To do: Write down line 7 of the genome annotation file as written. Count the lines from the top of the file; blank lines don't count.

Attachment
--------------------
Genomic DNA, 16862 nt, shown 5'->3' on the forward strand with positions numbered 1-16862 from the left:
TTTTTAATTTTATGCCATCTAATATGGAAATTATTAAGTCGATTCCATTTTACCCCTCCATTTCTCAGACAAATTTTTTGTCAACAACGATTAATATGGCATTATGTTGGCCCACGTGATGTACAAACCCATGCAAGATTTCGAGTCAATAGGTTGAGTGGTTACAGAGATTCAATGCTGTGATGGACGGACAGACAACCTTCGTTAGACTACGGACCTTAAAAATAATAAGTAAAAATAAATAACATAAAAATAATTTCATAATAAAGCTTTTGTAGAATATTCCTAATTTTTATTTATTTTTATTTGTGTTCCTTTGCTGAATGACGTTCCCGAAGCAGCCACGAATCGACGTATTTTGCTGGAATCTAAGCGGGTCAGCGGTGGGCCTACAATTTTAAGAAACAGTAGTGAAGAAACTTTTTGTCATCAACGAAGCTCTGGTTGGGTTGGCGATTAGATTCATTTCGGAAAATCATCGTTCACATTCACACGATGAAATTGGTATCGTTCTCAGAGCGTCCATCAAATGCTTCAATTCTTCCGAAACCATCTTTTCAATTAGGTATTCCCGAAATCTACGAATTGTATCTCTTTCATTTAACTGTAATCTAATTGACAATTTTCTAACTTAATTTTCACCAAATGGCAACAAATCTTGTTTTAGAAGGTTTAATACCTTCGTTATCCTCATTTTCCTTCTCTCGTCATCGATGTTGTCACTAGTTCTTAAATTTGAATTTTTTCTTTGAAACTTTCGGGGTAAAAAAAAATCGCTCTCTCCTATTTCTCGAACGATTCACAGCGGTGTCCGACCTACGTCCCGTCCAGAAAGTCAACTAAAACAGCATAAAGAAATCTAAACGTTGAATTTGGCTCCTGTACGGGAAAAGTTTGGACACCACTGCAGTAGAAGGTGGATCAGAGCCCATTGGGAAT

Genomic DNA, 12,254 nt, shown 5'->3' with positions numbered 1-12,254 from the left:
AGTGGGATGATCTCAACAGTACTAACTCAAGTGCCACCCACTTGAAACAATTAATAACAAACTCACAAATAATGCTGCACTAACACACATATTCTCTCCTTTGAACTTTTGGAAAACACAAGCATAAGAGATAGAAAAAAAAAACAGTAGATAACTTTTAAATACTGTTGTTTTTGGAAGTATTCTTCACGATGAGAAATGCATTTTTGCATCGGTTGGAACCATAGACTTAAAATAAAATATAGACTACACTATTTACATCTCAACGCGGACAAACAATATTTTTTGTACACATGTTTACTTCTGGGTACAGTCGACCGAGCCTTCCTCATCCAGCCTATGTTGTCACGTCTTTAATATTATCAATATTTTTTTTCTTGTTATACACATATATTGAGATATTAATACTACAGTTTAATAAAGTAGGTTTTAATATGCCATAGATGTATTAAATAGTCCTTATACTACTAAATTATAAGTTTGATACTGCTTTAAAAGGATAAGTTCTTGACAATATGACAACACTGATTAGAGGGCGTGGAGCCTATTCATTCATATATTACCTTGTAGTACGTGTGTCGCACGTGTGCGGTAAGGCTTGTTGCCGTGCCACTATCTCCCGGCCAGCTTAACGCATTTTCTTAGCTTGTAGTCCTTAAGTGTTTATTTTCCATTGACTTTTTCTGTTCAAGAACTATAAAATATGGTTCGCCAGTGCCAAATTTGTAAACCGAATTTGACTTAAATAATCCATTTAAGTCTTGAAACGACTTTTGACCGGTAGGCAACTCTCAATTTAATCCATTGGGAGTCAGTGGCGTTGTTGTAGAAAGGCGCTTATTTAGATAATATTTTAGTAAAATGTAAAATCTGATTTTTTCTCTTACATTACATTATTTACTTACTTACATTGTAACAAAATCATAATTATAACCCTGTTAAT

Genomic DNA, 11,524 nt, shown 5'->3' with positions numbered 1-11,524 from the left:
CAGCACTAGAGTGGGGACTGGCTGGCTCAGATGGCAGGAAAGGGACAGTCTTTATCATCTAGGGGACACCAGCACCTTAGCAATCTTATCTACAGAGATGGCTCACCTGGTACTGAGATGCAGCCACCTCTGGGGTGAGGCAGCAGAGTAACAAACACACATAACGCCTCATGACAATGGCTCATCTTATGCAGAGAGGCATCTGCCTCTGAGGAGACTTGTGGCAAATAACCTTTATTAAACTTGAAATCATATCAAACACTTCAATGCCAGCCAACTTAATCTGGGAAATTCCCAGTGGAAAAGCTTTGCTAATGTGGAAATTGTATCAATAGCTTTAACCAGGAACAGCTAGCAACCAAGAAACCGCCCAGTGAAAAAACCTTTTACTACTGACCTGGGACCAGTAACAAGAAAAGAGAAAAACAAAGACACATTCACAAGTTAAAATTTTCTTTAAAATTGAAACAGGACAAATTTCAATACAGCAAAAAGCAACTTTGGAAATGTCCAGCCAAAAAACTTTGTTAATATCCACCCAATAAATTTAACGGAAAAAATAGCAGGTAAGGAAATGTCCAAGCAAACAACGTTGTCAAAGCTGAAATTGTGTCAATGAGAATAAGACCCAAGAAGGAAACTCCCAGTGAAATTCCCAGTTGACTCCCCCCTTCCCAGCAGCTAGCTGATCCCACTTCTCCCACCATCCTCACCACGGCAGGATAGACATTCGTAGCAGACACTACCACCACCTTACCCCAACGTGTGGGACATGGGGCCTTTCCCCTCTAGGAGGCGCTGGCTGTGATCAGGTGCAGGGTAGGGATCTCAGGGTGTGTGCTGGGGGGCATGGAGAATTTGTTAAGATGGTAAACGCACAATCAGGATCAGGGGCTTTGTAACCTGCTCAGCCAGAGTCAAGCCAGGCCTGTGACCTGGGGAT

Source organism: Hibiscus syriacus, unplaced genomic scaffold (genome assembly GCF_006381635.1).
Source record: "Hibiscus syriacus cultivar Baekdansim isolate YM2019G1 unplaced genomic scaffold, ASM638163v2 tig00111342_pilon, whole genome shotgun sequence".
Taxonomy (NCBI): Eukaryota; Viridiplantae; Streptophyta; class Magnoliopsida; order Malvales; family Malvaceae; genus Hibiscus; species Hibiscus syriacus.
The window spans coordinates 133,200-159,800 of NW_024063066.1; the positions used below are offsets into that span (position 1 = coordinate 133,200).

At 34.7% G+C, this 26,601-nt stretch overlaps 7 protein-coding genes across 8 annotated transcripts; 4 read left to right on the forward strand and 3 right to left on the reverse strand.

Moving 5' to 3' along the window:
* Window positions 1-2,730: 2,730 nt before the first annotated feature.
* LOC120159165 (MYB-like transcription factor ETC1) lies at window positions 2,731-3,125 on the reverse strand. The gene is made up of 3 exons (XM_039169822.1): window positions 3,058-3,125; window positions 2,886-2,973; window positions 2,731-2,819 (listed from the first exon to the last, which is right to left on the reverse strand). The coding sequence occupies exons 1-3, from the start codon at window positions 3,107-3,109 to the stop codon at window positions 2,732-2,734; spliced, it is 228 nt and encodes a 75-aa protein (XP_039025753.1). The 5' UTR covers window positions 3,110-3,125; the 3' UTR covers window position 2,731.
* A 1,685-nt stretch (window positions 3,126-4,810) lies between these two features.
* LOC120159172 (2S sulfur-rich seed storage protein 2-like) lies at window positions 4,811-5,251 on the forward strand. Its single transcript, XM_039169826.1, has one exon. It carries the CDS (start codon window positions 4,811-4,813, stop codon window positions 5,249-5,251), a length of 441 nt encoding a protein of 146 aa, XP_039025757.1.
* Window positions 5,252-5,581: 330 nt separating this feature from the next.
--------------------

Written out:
Source organism: Hibiscus syriacus, unplaced genomic scaffold (genome assembly GCF_006381635.1).